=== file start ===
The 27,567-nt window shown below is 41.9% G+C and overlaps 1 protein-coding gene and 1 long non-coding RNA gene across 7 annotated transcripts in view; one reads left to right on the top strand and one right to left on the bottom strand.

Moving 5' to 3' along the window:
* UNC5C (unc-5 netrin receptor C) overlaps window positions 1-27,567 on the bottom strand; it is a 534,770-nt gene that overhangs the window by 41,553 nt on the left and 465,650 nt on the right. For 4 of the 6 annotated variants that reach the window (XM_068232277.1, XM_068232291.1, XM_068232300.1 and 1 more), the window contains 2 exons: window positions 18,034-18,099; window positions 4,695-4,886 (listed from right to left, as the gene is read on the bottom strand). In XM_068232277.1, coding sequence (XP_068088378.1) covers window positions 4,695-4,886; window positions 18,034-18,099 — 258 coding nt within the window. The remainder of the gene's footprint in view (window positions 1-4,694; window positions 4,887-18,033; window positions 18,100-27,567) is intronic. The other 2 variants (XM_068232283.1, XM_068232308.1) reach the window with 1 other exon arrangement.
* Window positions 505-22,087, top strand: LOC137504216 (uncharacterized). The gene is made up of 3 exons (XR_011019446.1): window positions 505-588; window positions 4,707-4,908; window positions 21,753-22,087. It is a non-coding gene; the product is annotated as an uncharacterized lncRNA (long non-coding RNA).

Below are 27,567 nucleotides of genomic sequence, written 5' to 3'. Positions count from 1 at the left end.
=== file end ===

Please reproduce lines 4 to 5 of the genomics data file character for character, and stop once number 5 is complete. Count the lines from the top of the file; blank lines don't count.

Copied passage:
* Window positions 505-22,087, top strand: LOC137504216 (uncharacterized). The gene is made up of 3 exons (XR_011019446.1): window positions 505-588; window positions 4,707-4,908; window positions 21,753-22,087. It is a non-coding gene; the product is annotated as an uncharacterized lncRNA (long non-coding RNA).

Below are 27,567 nucleotides of genomic sequence, written 5' to 3'. Positions count from 1 at the left end.